Monday, January 16, 2012

"Ten reasons the U.S. is no longer the land of the free" - by George Washington Univ. law professor Jonathan Turley

All that is necessary for the triumph of evil is that good men do nothing -
Edmund Burke, Irish orator (1729 - 1797)

If you read nothing else today, spend the few minutes it will take to examine this excellent op-ed analysis in last Friday's (Jan.13) Washington Post, by George Washington University Law School professor Jonathan Turley. Turley, a well known legal commentator, is above all politics. He doesn't advocate for Republicans or Democrats, for liberals or conservatives, or for anyone in between. He writes with simple eloquence, asking two core questions: what has happened to the 224 year old American constitution - once a model for the entire free world - and how can the United States continue to lecture other countries about their human rights obligations while it goes stealthily about enacting draconian "national security" laws which would make the Founding Fathers turn over in their graves - all with the acquiescence of its citizens?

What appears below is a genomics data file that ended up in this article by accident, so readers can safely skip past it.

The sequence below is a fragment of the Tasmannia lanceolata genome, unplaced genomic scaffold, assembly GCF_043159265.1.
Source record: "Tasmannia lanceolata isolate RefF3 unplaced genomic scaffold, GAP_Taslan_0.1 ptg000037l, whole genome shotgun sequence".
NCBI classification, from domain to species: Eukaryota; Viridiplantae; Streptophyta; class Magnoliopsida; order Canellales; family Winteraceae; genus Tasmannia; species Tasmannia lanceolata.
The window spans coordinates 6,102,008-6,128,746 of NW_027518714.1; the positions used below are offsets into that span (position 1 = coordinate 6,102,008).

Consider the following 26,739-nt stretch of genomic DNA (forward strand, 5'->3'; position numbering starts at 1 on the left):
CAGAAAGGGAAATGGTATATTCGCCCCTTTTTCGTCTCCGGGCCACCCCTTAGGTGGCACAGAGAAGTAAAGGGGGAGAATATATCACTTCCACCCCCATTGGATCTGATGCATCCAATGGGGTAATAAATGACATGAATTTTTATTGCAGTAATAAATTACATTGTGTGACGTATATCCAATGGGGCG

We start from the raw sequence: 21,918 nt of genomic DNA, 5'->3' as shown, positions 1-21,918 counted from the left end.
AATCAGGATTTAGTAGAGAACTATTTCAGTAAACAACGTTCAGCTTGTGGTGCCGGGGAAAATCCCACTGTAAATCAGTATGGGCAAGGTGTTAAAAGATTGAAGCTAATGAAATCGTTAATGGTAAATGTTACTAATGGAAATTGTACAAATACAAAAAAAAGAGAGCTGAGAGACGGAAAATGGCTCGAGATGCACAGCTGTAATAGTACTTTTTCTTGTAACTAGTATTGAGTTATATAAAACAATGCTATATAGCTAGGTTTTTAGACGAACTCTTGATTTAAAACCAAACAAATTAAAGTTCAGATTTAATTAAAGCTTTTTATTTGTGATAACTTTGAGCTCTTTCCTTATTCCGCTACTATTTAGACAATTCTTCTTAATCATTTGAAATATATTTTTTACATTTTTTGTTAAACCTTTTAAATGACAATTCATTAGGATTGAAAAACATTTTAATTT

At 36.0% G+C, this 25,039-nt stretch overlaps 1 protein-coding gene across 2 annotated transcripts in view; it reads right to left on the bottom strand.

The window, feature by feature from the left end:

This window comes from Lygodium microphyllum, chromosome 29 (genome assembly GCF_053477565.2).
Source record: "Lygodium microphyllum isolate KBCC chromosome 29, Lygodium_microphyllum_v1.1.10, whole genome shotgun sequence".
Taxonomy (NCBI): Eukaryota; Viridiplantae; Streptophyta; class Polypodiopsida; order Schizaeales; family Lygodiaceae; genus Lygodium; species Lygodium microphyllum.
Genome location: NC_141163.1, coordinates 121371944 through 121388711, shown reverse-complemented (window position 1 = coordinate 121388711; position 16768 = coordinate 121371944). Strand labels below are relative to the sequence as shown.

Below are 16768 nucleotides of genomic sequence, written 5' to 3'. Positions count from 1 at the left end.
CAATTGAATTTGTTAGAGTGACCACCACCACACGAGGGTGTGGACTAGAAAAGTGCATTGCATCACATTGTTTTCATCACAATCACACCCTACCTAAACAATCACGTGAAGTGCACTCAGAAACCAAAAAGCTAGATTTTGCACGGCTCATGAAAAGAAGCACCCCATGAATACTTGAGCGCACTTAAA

Writes Turley:

"Our country could be considered, at least in part, authoritarian. Americans often proclaim our nation as a symbol of freedom to the world while dismissing nations such as Cuba and China as categorically unfree. Yet, objectively, we may be only half right. Those countries do lack basic individual rights such as due process, placing them outside any reasonable definition of 'free', but the United States now has much more in common with such regimes than anyone may like to admit."

One of the Founders, a signer of the Constitution, was Benjamin Franklin. When asked by an interested citizen outside of convention hall in Philadelphia what type of government the new country would have, Franklin replied, "Well, it's a republic - if you can keep it." Turley makes a strong case that the Republic of which Franklin spoke is in grave danger.

Here's the link.

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